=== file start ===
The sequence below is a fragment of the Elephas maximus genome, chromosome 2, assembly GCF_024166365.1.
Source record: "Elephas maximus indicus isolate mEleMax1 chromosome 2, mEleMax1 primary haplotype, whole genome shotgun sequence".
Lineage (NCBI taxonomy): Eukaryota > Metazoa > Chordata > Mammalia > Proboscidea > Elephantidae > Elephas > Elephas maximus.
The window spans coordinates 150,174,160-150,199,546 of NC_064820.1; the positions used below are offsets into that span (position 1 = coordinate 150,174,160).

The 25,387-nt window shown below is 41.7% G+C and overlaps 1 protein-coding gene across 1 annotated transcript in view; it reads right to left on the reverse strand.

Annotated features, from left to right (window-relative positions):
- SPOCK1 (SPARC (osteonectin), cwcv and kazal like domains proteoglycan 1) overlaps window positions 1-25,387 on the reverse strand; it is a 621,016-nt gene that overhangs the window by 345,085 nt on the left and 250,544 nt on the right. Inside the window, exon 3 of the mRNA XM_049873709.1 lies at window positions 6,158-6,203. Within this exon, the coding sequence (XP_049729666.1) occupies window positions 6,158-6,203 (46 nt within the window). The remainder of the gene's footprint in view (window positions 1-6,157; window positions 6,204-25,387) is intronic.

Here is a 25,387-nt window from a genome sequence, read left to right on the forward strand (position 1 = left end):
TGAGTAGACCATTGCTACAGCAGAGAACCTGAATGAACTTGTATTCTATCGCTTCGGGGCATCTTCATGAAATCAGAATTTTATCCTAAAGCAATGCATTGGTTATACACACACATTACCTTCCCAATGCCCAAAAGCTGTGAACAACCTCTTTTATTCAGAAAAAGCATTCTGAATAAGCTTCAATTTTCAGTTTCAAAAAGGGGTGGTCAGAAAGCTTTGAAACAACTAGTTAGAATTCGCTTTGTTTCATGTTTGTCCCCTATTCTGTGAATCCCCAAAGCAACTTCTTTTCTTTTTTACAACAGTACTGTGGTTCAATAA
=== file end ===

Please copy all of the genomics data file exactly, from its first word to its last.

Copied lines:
The sequence below is a fragment of the Elephas maximus genome, chromosome 2, assembly GCF_024166365.1.
Source record: "Elephas maximus indicus isolate mEleMax1 chromosome 2, mEleMax1 primary haplotype, whole genome shotgun sequence".
Lineage (NCBI taxonomy): Eukaryota > Metazoa > Chordata > Mammalia > Proboscidea > Elephantidae > Elephas > Elephas maximus.
The window spans coordinates 150,174,160-150,199,546 of NC_064820.1; the positions used below are offsets into that span (position 1 = coordinate 150,174,160).

The 25,387-nt window shown below is 41.7% G+C and overlaps 1 protein-coding gene across 1 annotated transcript in view; it reads right to left on the reverse strand.

Annotated features, from left to right (window-relative positions):
- SPOCK1 (SPARC (osteonectin), cwcv and kazal like domains proteoglycan 1) overlaps window positions 1-25,387 on the reverse strand; it is a 621,016-nt gene that overhangs the window by 345,085 nt on the left and 250,544 nt on the right. Inside the window, exon 3 of the mRNA XM_049873709.1 lies at window positions 6,158-6,203. Within this exon, the coding sequence (XP_049729666.1) occupies window positions 6,158-6,203 (46 nt within the window). The remainder of the gene's footprint in view (window positions 1-6,157; window positions 6,204-25,387) is intronic.

Here is a 25,387-nt window from a genome sequence, read left to right on the forward strand (position 1 = left end):
TGAGTAGACCATTGCTACAGCAGAGAACCTGAATGAACTTGTATTCTATCGCTTCGGGGCATCTTCATGAAATCAGAATTTTATCCTAAAGCAATGCATTGGTTATACACACACATTACCTTCCCAATGCCCAAAAGCTGTGAACAACCTCTTTTATTCAGAAAAAGCATTCTGAATAAGCTTCAATTTTCAGTTTCAAAAAGGGGTGGTCAGAAAGCTTTGAAACAACTAGTTAGAATTCGCTTTGTTTCATGTTTGTCCCCTATTCTGTGAATCCCCAAAGCAACTTCTTTTCTTTTTTACAACAGTACTGTGGTTCAATAA